Activity in South Africa’s private sector expanded in May for the first time in a year, a survey showed on Friday, as new orders and exports grew even though the subdued economic climate continued to curb output.
The Standard Bank Purchasing Managers’ Index (PMI), compiled by Markit, rose to 50.2 in May from 47.9 in April, climbing above the 50 mark that separates growth from contraction.
The sub-index for new orders also rose, to 50.6 from 47.5 in April. That meant job creation rebounded after the largest rate of job cuts on record in April.
However, the sub-index for output, at 49.5 in May compared with 47.4 in April, showed production by companies continued to shrink, albeit at a slower pace. A third of respondents noted that input costs had risen, increasing purchasing and staff costs. The index for output last exceeded 50 in April 2015.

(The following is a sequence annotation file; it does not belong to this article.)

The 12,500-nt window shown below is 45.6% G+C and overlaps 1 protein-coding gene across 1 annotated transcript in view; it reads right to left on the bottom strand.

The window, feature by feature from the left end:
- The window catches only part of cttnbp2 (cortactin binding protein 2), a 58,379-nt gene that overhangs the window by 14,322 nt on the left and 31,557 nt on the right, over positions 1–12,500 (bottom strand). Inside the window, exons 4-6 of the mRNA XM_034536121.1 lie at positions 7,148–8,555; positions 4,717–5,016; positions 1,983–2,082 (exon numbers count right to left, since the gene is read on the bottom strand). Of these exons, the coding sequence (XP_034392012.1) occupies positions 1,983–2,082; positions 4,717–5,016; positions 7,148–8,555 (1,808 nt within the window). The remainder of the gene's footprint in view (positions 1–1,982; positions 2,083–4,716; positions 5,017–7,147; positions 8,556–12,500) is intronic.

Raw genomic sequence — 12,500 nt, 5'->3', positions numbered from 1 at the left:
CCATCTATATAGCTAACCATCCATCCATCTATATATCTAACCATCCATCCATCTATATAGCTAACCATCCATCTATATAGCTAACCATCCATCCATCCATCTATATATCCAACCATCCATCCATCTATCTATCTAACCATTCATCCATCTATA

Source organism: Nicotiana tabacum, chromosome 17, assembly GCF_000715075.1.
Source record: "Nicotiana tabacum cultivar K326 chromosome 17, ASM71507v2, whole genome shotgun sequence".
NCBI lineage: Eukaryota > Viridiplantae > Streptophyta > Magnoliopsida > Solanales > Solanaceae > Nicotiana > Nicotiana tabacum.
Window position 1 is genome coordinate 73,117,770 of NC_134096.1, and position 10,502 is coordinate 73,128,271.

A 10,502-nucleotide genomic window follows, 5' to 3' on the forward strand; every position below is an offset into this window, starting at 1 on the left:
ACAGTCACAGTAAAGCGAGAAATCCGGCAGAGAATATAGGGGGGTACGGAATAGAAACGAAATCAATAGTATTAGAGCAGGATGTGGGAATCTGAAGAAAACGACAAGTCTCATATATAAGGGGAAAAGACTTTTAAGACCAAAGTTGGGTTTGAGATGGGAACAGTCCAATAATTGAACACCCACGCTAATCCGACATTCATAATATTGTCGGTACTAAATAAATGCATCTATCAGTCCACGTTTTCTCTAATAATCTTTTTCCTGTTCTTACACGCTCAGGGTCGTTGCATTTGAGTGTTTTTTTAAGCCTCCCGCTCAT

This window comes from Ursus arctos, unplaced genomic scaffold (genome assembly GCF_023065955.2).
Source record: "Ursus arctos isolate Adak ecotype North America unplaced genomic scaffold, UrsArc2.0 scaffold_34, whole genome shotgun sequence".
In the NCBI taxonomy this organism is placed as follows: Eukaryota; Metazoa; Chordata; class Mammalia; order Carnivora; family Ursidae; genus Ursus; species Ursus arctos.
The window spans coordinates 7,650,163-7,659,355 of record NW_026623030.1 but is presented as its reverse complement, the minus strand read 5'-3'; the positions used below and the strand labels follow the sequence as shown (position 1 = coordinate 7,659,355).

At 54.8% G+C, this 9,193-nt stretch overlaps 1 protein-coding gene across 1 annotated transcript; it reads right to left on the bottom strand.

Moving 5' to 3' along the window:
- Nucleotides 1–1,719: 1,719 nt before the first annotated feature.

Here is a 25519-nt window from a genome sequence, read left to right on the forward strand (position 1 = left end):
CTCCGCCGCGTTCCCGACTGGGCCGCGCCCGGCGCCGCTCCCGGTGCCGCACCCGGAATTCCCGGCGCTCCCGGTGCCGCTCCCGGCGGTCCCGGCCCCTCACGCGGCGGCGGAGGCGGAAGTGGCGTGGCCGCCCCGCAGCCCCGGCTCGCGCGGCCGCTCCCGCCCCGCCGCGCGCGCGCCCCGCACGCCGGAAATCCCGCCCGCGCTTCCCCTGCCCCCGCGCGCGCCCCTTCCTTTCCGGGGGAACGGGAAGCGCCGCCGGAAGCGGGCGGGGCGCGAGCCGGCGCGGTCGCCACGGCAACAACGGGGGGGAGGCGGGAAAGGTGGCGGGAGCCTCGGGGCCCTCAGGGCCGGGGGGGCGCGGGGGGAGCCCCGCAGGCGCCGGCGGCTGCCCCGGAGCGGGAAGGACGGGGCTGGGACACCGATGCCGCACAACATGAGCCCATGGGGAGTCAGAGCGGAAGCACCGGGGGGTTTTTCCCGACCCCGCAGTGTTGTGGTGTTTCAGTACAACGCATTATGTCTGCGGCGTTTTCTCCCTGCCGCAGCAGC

“The rise in the PMI was driven by new orders on the back of rising external demand as well as new clients and investments, which also had a positive impact on employment during the month,” said Kuvasha Naidoo, an economist at Standard Bank.
“However, challenging economic conditions resulted in actual output remaining in contraction.” South Africa’s central bank expects economic growth of only 0.6 percent in 2016. It foresees inflation remaining above the upper end of its 3 to 6 percent target band as a severe drought and weak currency put pressure on prices.
“The improvement in May’s PMI to above 50 points for the first time in 12 months is a welcome turning point in the data. However, more above-50-point prints will be necessary to make a trend that instills investment confidence,” Naidoo said.